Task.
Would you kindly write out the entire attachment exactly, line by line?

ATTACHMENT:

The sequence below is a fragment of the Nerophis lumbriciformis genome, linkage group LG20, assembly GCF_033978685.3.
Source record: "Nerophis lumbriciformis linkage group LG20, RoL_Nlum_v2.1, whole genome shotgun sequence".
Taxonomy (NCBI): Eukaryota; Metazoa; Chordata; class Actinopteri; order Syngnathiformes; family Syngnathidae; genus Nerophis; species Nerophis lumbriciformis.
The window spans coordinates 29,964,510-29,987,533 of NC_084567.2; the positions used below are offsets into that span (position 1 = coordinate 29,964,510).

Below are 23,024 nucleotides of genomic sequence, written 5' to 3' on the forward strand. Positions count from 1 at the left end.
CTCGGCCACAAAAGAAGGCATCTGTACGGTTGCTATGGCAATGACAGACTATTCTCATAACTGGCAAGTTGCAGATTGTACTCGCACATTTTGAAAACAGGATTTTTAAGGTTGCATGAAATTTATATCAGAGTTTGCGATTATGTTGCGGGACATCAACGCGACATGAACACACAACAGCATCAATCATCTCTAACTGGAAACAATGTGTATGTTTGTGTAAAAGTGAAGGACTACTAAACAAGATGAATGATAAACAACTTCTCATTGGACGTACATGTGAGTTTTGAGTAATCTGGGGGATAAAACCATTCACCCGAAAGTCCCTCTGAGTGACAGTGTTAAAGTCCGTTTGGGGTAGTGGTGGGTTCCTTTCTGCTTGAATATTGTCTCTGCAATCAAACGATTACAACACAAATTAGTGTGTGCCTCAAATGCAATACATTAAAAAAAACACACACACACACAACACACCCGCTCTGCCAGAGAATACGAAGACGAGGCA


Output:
The sequence below is a fragment of the Nerophis lumbriciformis genome, linkage group LG20, assembly GCF_033978685.3.
Source record: "Nerophis lumbriciformis linkage group LG20, RoL_Nlum_v2.1, whole genome shotgun sequence".
Taxonomy (NCBI): Eukaryota; Metazoa; Chordata; class Actinopteri; order Syngnathiformes; family Syngnathidae; genus Nerophis; species Nerophis lumbriciformis.
The window spans coordinates 29,964,510-29,987,533 of NC_084567.2; the positions used below are offsets into that span (position 1 = coordinate 29,964,510).

Below are 23,024 nucleotides of genomic sequence, written 5' to 3' on the forward strand. Positions count from 1 at the left end.
CTCGGCCACAAAAGAAGGCATCTGTACGGTTGCTATGGCAATGACAGACTATTCTCATAACTGGCAAGTTGCAGATTGTACTCGCACATTTTGAAAACAGGATTTTTAAGGTTGCATGAAATTTATATCAGAGTTTGCGATTATGTTGCGGGACATCAACGCGACATGAACACACAACAGCATCAATCATCTCTAACTGGAAACAATGTGTATGTTTGTGTAAAAGTGAAGGACTACTAAACAAGATGAATGATAAACAACTTCTCATTGGACGTACATGTGAGTTTTGAGTAATCTGGGGGATAAAACCATTCACCCGAAAGTCCCTCTGAGTGACAGTGTTAAAGTCCGTTTGGGGTAGTGGTGGGTTCCTTTCTGCTTGAATATTGTCTCTGCAATCAAACGATTACAACACAAATTAGTGTGTGCCTCAAATGCAATACATTAAAAAAAACACACACACACACAACACACCCGCTCTGCCAGAGAATACGAAGACGAGGCA